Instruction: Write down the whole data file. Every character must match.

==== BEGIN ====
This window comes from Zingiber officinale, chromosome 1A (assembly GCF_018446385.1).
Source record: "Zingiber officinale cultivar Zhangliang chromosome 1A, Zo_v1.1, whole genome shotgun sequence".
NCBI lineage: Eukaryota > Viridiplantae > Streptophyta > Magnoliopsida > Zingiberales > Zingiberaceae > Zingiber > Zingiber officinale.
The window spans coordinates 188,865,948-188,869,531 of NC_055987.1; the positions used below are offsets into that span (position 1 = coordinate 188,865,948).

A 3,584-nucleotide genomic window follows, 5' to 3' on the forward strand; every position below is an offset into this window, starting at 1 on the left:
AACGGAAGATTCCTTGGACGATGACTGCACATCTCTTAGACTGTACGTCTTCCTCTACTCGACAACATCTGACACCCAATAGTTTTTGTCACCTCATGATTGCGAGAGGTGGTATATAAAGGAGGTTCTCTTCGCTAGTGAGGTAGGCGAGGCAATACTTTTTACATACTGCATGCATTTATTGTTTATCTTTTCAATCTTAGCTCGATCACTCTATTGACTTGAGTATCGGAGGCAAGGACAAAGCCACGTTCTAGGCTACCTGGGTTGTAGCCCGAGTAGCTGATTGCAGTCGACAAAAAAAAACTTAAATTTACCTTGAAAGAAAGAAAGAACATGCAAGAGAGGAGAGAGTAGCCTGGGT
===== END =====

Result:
This window comes from Zingiber officinale, chromosome 1A (assembly GCF_018446385.1).
Source record: "Zingiber officinale cultivar Zhangliang chromosome 1A, Zo_v1.1, whole genome shotgun sequence".
NCBI lineage: Eukaryota > Viridiplantae > Streptophyta > Magnoliopsida > Zingiberales > Zingiberaceae > Zingiber > Zingiber officinale.
The window spans coordinates 188,865,948-188,869,531 of NC_055987.1; the positions used below are offsets into that span (position 1 = coordinate 188,865,948).

A 3,584-nucleotide genomic window follows, 5' to 3' on the forward strand; every position below is an offset into this window, starting at 1 on the left:
AACGGAAGATTCCTTGGACGATGACTGCACATCTCTTAGACTGTACGTCTTCCTCTACTCGACAACATCTGACACCCAATAGTTTTTGTCACCTCATGATTGCGAGAGGTGGTATATAAAGGAGGTTCTCTTCGCTAGTGAGGTAGGCGAGGCAATACTTTTTACATACTGCATGCATTTATTGTTTATCTTTTCAATCTTAGCTCGATCACTCTATTGACTTGAGTATCGGAGGCAAGGACAAAGCCACGTTCTAGGCTACCTGGGTTGTAGCCCGAGTAGCTGATTGCAGTCGACAAAAAAAAACTTAAATTTACCTTGAAAGAAAGAAAGAACATGCAAGAGAGGAGAGAGTAGCCTGGGT